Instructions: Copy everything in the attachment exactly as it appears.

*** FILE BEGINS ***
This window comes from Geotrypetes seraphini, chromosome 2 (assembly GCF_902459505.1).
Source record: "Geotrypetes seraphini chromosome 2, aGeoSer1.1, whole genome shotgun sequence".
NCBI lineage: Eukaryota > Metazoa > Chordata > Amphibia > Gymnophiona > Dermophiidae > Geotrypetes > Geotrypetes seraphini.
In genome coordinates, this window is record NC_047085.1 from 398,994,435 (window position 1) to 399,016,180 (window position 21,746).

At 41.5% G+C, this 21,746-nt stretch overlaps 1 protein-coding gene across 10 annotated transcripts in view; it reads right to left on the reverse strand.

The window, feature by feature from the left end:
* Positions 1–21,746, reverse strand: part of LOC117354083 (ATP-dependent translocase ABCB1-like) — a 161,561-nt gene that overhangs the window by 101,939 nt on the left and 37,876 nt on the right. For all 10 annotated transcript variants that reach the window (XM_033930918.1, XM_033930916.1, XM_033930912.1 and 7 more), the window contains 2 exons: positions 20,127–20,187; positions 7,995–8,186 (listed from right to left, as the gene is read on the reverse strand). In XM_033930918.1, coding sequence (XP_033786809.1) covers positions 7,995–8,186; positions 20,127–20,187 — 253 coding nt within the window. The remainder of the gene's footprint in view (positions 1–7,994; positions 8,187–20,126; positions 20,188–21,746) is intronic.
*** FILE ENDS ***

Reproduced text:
This window comes from Geotrypetes seraphini, chromosome 2 (assembly GCF_902459505.1).
Source record: "Geotrypetes seraphini chromosome 2, aGeoSer1.1, whole genome shotgun sequence".
NCBI lineage: Eukaryota > Metazoa > Chordata > Amphibia > Gymnophiona > Dermophiidae > Geotrypetes > Geotrypetes seraphini.
In genome coordinates, this window is record NC_047085.1 from 398,994,435 (window position 1) to 399,016,180 (window position 21,746).

At 41.5% G+C, this 21,746-nt stretch overlaps 1 protein-coding gene across 10 annotated transcripts in view; it reads right to left on the reverse strand.

The window, feature by feature from the left end:
* Positions 1–21,746, reverse strand: part of LOC117354083 (ATP-dependent translocase ABCB1-like) — a 161,561-nt gene that overhangs the window by 101,939 nt on the left and 37,876 nt on the right. For all 10 annotated transcript variants that reach the window (XM_033930918.1, XM_033930916.1, XM_033930912.1 and 7 more), the window contains 2 exons: positions 20,127–20,187; positions 7,995–8,186 (listed from right to left, as the gene is read on the reverse strand). In XM_033930918.1, coding sequence (XP_033786809.1) covers positions 7,995–8,186; positions 20,127–20,187 — 253 coding nt within the window. The remainder of the gene's footprint in view (positions 1–7,994; positions 8,187–20,126; positions 20,188–21,746) is intronic.